Living, and Not Living, with History

The issue of Confederate monuments is in the air, in a big way. This issue comes and goes. It is an important issue, and a complicated one. I addressed it, and related issues, in a three-part series at the beginning of last year.

“Living with History,” this series was called. The three parts are here, here, and here. The series was an expansion of an essay I had in our print magazine: “‘Rhodes Must Fall’: The rights and wrongs of a movement.”

What do you mean, “Rhodes Must Fall”? That was the slogan, and the name, of a movement, composed primarily of students, to remove statues of Cecil Rhodes, and to remove his name from institutions.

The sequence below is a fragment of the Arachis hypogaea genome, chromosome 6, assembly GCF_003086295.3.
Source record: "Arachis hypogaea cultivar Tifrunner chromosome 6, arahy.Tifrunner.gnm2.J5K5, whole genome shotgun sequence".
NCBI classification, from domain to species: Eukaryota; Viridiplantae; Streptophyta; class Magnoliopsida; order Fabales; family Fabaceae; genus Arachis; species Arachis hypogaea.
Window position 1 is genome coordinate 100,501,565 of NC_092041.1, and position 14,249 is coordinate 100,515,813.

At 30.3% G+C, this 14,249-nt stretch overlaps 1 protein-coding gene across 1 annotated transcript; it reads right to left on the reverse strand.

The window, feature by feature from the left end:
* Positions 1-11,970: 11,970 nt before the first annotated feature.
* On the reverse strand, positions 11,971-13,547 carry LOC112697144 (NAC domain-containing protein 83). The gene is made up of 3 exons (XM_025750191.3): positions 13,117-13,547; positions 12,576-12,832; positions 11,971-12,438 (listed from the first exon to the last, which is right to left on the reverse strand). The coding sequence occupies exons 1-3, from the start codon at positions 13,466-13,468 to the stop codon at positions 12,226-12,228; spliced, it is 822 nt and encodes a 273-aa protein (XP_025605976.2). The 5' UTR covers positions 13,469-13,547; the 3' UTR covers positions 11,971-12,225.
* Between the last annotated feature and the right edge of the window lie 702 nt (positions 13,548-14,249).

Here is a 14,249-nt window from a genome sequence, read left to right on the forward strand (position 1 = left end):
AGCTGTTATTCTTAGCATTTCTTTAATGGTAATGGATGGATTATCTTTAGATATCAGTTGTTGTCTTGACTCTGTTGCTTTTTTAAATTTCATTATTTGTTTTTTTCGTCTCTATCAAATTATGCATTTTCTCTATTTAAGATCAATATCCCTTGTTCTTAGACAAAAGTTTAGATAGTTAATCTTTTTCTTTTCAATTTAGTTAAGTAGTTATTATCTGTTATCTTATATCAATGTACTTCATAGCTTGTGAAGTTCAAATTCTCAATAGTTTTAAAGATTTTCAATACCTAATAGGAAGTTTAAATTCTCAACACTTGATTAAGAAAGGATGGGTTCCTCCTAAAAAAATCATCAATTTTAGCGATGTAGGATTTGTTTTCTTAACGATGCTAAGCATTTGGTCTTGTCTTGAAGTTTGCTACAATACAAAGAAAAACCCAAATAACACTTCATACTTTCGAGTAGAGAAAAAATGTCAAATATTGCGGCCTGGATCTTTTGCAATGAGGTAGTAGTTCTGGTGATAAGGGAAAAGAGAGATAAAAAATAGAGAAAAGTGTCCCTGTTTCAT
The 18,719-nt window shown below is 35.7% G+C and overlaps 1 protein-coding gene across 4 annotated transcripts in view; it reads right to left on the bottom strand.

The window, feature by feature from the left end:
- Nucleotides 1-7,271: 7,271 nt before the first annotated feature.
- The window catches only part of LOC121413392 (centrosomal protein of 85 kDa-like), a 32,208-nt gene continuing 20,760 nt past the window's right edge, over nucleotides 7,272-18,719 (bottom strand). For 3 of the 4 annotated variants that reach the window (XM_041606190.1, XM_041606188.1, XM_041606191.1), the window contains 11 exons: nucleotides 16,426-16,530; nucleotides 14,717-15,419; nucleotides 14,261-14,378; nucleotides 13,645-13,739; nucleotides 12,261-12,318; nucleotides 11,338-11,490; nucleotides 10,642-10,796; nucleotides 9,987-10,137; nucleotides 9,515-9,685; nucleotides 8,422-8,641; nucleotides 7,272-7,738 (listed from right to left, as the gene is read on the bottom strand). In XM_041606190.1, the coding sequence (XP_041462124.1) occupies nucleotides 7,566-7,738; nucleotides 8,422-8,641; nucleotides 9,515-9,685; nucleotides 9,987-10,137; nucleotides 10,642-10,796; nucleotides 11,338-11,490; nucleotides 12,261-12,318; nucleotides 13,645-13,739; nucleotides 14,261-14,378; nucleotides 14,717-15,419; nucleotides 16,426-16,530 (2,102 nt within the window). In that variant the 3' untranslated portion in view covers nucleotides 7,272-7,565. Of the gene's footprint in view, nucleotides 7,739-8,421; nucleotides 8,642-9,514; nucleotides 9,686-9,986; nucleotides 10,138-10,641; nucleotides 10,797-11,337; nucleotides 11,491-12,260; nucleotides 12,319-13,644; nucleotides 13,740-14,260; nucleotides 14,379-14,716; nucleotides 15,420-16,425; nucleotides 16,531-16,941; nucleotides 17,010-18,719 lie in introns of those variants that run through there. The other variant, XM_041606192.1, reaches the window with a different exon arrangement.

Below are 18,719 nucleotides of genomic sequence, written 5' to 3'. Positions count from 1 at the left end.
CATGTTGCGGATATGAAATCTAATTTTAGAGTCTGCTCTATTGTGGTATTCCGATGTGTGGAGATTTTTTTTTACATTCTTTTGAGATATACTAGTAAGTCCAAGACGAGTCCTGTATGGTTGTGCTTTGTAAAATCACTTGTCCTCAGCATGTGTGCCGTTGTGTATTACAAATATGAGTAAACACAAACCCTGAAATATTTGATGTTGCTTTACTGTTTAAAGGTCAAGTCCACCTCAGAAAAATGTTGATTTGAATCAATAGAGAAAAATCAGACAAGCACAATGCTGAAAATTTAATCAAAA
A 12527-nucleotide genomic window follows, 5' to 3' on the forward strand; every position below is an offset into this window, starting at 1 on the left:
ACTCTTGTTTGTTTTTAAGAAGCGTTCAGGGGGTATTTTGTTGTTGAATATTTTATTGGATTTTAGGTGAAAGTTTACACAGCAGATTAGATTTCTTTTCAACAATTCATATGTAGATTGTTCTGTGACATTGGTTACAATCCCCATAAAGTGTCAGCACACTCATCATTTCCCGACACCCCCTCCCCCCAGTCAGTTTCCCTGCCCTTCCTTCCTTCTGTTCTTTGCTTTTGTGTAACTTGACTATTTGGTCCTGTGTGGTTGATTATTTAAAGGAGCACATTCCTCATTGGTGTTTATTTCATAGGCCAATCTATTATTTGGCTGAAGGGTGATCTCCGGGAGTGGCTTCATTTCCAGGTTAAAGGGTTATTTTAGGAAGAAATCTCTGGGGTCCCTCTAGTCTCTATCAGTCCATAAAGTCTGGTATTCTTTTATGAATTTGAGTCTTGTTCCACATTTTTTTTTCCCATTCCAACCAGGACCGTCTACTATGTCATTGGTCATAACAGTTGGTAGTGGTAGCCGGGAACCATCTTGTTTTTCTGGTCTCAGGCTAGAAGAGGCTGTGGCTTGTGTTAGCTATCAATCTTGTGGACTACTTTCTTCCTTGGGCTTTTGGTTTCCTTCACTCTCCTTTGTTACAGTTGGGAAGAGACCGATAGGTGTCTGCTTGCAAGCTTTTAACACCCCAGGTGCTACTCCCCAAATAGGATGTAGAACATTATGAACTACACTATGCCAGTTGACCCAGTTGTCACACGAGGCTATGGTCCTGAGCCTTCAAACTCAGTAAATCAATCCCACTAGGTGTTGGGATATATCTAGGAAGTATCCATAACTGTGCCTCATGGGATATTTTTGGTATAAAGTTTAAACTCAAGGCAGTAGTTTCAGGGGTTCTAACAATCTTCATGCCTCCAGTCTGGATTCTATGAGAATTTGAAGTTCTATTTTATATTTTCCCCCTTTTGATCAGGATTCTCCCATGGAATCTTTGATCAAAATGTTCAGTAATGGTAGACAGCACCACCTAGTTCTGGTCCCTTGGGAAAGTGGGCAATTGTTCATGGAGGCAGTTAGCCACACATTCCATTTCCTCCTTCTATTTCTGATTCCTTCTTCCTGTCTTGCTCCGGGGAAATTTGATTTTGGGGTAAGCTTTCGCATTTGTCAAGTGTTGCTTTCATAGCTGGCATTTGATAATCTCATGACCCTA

Well, I wrote about that, of course — and about King David, Queen Victoria, John C. Calhoun, Elihu Yale, the Maryland state song, Washington and Lee University, the Lenin statue in Seattle …

This subject is a multifaceted, if not a many-splendored, thing. Give my series a skim, if you’re interested. There are tables of food for thought in it.

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